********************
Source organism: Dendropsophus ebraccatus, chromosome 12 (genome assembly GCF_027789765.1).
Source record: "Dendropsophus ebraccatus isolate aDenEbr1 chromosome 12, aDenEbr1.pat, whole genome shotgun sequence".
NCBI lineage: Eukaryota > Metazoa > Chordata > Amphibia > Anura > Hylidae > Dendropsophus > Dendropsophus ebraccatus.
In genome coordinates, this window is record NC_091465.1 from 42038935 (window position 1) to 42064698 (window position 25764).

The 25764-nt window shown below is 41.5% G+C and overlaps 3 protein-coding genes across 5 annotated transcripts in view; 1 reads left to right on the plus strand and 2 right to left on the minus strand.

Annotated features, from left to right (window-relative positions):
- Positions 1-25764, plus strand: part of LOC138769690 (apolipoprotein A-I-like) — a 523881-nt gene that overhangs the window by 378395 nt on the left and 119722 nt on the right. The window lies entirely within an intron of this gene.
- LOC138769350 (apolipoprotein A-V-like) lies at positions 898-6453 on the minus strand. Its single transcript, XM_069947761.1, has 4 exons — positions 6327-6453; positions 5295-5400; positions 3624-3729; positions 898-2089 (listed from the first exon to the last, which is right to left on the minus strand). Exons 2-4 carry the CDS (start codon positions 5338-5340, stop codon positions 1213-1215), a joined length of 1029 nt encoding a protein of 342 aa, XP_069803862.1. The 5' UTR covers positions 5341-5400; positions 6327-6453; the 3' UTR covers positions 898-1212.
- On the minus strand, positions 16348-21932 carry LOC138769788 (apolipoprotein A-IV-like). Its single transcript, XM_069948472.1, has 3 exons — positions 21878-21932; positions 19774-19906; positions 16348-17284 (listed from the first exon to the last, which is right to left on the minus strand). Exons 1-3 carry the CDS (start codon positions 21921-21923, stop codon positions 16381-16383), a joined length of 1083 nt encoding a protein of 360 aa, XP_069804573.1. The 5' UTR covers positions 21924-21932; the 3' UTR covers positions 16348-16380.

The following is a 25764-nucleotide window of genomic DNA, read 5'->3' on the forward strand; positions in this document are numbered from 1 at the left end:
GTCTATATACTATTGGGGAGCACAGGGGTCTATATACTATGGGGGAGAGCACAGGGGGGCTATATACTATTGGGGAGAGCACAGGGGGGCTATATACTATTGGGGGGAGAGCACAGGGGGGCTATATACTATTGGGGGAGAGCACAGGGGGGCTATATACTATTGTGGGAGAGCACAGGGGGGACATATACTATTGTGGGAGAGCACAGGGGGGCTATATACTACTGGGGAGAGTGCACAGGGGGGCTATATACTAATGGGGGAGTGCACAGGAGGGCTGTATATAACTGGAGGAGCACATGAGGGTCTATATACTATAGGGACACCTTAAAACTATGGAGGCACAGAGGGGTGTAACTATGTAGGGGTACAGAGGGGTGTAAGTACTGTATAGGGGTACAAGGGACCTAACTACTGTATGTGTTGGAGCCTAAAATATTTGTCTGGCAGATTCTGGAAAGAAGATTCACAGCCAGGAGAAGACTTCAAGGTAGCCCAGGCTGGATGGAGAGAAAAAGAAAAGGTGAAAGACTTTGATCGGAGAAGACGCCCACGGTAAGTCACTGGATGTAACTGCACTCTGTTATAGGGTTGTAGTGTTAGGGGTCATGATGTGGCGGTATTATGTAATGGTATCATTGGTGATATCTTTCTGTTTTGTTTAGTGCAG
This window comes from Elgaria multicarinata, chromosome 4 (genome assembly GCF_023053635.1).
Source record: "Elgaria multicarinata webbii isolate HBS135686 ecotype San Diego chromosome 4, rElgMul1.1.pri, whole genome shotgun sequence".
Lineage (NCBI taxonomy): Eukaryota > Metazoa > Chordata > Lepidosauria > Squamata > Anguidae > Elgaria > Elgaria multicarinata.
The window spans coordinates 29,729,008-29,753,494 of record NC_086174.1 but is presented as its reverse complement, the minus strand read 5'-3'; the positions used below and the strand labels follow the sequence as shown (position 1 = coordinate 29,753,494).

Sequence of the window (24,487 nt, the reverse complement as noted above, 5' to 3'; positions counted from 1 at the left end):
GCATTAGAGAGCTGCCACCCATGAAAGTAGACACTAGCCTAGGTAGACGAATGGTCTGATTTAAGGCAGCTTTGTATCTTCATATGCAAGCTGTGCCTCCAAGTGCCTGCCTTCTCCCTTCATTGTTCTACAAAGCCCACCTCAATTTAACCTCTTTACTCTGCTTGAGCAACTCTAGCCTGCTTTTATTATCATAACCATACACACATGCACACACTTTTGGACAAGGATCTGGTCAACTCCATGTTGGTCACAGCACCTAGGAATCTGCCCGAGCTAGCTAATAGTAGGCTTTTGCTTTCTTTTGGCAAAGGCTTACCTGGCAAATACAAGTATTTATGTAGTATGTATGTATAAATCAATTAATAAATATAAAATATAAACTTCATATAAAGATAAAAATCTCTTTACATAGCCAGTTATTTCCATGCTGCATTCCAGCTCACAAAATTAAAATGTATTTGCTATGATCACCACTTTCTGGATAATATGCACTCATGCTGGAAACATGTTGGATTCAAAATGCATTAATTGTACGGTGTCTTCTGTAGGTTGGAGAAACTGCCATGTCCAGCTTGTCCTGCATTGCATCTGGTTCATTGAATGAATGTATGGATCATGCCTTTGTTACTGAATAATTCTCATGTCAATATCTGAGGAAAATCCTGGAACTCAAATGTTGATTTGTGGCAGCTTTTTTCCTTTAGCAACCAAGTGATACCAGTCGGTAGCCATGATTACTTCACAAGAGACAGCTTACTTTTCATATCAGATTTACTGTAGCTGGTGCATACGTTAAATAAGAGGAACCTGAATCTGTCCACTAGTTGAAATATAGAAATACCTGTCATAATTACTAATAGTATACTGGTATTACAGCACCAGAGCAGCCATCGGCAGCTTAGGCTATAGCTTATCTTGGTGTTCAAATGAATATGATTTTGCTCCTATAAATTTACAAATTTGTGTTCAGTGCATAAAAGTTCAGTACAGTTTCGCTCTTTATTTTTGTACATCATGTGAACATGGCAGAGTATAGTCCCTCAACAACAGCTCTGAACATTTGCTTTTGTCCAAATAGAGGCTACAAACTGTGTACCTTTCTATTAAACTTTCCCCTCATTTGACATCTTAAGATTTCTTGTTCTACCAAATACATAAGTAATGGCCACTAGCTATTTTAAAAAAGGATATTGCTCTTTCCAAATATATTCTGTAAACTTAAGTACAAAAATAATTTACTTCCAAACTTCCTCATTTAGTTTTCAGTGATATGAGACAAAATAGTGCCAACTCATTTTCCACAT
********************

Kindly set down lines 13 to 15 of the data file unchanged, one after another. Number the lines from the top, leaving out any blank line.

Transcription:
Source record: "Elgaria multicarinata webbii isolate HBS135686 ecotype San Diego chromosome 4, rElgMul1.1.pri, whole genome shotgun sequence".
Lineage (NCBI taxonomy): Eukaryota > Metazoa > Chordata > Lepidosauria > Squamata > Anguidae > Elgaria > Elgaria multicarinata.
The window spans coordinates 29,729,008-29,753,494 of record NC_086174.1 but is presented as its reverse complement, the minus strand read 5'-3'; the positions used below and the strand labels follow the sequence as shown (position 1 = coordinate 29,753,494).